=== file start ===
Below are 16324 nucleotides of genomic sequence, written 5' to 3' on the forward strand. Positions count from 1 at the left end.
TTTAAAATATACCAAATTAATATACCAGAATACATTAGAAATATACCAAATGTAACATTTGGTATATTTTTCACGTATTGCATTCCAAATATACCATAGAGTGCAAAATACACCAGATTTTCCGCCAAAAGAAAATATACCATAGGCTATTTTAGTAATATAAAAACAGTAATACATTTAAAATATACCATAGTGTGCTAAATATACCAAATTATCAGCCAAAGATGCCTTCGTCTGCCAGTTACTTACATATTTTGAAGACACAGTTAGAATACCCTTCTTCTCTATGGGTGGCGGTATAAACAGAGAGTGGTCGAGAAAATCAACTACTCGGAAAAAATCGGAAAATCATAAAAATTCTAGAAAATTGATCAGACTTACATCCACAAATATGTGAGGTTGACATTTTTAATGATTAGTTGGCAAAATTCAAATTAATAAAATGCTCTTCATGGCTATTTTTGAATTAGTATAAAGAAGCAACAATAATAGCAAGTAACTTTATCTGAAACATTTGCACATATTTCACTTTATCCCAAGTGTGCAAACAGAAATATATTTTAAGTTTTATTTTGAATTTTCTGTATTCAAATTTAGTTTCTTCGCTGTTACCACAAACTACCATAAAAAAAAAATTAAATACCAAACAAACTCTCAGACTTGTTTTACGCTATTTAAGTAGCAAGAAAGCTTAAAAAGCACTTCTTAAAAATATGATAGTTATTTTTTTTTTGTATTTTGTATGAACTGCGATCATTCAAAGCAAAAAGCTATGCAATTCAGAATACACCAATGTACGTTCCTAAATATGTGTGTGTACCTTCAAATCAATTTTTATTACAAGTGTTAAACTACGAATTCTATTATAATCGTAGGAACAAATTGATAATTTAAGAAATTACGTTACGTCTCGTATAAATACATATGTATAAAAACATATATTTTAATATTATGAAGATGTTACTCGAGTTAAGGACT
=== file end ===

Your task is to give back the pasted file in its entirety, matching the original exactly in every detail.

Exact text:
Below are 16324 nucleotides of genomic sequence, written 5' to 3' on the forward strand. Positions count from 1 at the left end.
TTTAAAATATACCAAATTAATATACCAGAATACATTAGAAATATACCAAATGTAACATTTGGTATATTTTTCACGTATTGCATTCCAAATATACCATAGAGTGCAAAATACACCAGATTTTCCGCCAAAAGAAAATATACCATAGGCTATTTTAGTAATATAAAAACAGTAATACATTTAAAATATACCATAGTGTGCTAAATATACCAAATTATCAGCCAAAGATGCCTTCGTCTGCCAGTTACTTACATATTTTGAAGACACAGTTAGAATACCCTTCTTCTCTATGGGTGGCGGTATAAACAGAGAGTGGTCGAGAAAATCAACTACTCGGAAAAAATCGGAAAATCATAAAAATTCTAGAAAATTGATCAGACTTACATCCACAAATATGTGAGGTTGACATTTTTAATGATTAGTTGGCAAAATTCAAATTAATAAAATGCTCTTCATGGCTATTTTTGAATTAGTATAAAGAAGCAACAATAATAGCAAGTAACTTTATCTGAAACATTTGCACATATTTCACTTTATCCCAAGTGTGCAAACAGAAATATATTTTAAGTTTTATTTTGAATTTTCTGTATTCAAATTTAGTTTCTTCGCTGTTACCACAAACTACCATAAAAAAAAAATTAAATACCAAACAAACTCTCAGACTTGTTTTACGCTATTTAAGTAGCAAGAAAGCTTAAAAAGCACTTCTTAAAAATATGATAGTTATTTTTTTTTTGTATTTTGTATGAACTGCGATCATTCAAAGCAAAAAGCTATGCAATTCAGAATACACCAATGTACGTTCCTAAATATGTGTGTGTACCTTCAAATCAATTTTTATTACAAGTGTTAAACTACGAATTCTATTATAATCGTAGGAACAAATTGATAATTTAAGAAATTACGTTACGTCTCGTATAAATACATATGTATAAAAACATATATTTTAATATTATGAAGATGTTACTCGAGTTAAGGACT